Sylvester and the Magic Pebble, by William Steig, is definitely in my basket of favorites in my classroom. William Steig’s literary language is genius. He is witty, and fabulously descriptive. I feel like I truly understand his sense of humor just by reading his books. The charm of his writing is mature beyond the years of many of the young readers that read his books. However, there is something engaging and empowering for young children to hear the way William Steig’s voice comes through in Sylvester and the Magic Pebble.
The short version is that Sylvester is a donkey that finds a pebble that brings him magic. While he is walking home with this magic pebble, he gets frightened by a lion. Panicked, he wishes that he is a rock so that the lion won’t eat him. The rest of the tale is the journey of how Sylvester returns back to himself and how his parents found their child.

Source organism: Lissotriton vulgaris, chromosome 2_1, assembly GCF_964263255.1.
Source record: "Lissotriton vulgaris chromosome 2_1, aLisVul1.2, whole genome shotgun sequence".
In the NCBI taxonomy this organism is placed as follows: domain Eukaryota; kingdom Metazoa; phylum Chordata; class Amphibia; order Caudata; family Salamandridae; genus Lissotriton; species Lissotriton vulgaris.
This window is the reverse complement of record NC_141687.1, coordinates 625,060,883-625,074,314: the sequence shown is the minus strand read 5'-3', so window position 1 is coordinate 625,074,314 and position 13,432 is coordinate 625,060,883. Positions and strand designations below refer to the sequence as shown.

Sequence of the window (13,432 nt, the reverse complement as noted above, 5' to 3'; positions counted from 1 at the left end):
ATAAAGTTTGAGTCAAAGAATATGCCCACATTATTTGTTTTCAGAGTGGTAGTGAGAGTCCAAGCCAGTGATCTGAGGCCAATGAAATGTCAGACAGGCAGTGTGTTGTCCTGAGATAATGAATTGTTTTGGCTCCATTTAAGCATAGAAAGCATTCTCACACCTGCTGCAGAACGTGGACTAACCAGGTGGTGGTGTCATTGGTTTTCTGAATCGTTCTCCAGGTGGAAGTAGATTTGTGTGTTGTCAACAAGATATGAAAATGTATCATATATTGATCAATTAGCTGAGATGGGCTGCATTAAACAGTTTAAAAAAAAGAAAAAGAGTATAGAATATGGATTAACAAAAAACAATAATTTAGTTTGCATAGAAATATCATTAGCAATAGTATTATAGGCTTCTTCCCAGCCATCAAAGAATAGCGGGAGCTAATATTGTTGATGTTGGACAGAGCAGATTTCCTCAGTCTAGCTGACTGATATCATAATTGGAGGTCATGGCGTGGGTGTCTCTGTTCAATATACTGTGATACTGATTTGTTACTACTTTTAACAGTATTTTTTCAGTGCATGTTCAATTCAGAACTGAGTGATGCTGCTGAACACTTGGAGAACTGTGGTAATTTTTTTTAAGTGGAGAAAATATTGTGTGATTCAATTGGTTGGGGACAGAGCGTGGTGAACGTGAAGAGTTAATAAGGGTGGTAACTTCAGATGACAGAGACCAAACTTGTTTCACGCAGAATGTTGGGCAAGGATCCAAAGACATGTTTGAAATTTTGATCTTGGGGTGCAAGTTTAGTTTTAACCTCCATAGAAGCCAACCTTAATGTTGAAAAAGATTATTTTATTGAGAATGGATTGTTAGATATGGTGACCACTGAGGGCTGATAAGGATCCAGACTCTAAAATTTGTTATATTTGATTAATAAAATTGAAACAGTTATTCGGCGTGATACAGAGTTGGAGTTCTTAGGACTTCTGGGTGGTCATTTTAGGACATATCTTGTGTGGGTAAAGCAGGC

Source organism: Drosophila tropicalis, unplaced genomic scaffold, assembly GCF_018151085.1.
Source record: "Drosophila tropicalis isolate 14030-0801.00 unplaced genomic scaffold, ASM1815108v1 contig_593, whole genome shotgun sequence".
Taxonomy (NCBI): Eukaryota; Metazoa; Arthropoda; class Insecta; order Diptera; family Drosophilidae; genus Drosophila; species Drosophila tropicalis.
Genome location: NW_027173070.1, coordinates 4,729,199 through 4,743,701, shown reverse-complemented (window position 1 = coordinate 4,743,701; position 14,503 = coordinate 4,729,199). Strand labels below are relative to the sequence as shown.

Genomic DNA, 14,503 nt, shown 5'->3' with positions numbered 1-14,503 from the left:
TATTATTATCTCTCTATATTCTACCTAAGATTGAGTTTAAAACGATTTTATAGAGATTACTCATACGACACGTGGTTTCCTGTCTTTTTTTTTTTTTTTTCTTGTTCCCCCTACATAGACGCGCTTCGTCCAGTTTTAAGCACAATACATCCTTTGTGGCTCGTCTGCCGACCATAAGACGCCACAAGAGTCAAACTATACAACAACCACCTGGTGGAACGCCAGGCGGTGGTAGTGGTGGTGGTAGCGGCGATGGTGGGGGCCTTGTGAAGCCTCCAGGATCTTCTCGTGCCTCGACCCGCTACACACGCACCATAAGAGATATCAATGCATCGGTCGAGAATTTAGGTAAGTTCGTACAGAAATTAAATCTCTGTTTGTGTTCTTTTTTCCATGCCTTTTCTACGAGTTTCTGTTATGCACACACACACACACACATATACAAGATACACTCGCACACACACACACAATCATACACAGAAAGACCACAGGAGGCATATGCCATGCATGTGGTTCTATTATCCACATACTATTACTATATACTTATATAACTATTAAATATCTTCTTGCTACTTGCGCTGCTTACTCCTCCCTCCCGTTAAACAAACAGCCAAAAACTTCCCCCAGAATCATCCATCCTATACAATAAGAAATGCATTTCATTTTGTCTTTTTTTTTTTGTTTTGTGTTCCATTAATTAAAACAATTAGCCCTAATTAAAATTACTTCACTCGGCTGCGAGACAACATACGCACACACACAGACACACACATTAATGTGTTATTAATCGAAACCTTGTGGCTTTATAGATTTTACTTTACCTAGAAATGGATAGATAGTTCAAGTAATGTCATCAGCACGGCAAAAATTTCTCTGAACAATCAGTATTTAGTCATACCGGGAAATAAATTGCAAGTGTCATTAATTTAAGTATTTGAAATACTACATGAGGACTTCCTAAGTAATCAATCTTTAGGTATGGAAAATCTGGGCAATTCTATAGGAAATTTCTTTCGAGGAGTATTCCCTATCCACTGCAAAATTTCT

A few years ago my class had fun with this book! We studied the story and decided to do an innovation of it. My students decided to change a few aspects of the book.
We decided to change the pebble into a magic piece of gold.
We decided to change the lion into a scary monkey that maybe escaped from a zoo.
We decided to change the rock that sylvester became into a picnic table (after all, it did make sense in terms of how the story ended)
We wrote our own versions of Sylvester with these changes in mind. I know that William Steig would have been proud!! Innovating a story with your child is an exhilarating and inspiring experience! This story is unique and special, so it is a great one to try it out with.